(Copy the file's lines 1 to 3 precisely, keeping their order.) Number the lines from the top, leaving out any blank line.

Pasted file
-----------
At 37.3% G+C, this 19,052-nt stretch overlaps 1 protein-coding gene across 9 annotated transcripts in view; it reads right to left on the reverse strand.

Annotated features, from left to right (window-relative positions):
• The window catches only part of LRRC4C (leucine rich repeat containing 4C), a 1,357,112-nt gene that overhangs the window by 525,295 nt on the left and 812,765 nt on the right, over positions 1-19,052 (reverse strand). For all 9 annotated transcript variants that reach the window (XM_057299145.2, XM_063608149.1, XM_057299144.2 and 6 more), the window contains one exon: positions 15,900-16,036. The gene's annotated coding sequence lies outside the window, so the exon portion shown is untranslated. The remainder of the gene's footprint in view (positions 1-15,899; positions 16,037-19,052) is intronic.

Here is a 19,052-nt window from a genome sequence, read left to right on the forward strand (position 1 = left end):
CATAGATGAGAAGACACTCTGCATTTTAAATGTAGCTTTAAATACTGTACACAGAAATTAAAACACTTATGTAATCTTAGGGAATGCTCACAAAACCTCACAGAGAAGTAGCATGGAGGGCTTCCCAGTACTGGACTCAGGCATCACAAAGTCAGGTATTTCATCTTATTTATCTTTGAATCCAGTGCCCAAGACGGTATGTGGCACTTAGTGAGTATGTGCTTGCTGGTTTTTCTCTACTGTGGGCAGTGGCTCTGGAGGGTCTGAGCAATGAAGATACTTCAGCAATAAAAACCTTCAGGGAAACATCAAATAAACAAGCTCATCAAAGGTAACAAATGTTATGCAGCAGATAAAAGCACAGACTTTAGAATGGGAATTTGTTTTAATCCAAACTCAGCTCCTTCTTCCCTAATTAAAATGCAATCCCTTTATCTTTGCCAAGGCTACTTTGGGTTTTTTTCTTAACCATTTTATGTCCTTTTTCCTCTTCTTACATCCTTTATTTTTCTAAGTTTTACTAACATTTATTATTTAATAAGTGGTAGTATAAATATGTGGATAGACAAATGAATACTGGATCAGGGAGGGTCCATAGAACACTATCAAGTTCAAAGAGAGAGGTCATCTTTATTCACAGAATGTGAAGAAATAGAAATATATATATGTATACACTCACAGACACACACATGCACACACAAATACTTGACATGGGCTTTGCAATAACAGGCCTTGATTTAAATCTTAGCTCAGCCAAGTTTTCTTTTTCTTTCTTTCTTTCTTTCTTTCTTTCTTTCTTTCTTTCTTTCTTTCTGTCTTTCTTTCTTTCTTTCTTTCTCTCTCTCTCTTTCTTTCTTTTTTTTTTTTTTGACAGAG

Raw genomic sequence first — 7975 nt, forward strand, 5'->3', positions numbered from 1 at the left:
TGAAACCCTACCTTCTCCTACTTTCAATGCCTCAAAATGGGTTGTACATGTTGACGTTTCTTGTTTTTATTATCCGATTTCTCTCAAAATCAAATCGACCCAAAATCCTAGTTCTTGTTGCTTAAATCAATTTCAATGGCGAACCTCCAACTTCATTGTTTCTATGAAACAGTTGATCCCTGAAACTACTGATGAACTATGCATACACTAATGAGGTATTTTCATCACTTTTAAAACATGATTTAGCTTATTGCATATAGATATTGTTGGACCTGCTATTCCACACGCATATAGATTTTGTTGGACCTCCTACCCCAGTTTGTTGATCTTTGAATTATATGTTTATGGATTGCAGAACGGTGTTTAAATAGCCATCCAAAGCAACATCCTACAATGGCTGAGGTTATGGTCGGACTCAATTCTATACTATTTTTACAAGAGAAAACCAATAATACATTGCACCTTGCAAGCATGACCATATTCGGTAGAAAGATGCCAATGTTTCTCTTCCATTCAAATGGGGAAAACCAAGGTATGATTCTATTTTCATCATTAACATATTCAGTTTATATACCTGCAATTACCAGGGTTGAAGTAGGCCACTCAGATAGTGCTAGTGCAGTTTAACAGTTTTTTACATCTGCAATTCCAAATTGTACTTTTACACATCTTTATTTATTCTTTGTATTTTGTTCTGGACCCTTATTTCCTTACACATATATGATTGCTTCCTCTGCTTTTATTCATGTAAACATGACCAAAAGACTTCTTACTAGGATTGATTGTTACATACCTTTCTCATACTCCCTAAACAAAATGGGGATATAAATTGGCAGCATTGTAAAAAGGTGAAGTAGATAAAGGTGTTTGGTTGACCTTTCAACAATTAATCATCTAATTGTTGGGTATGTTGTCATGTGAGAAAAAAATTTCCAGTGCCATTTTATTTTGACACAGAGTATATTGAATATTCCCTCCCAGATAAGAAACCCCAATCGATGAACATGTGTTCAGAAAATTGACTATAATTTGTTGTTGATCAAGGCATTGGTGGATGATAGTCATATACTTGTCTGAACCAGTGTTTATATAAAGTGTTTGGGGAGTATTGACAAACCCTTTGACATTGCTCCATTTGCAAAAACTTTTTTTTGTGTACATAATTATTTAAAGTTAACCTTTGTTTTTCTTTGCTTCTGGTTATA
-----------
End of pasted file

At 37.3% G+C, this 19,052-nt stretch overlaps 1 protein-coding gene across 9 annotated transcripts in view; it reads right to left on the reverse strand.

Annotated features, from left to right (window-relative positions):
• The window catches only part of LRRC4C (leucine rich repeat containing 4C), a 1,357,112-nt gene that overhangs the window by 525,295 nt on the left and 812,765 nt on the right, over positions 1-19,052 (reverse strand). For all 9 annotated transcript variants that reach the window (XM_057299145.2, XM_063608149.1, XM_057299144.2 and 6 more), the window contains one exon: positions 15,900-16,036. The gene's annotated coding sequence lies outside the window, so the exon portion shown is untranslated. The remainder of the gene's footprint in view (positions 1-15,899; positions 16,037-19,052) is intronic.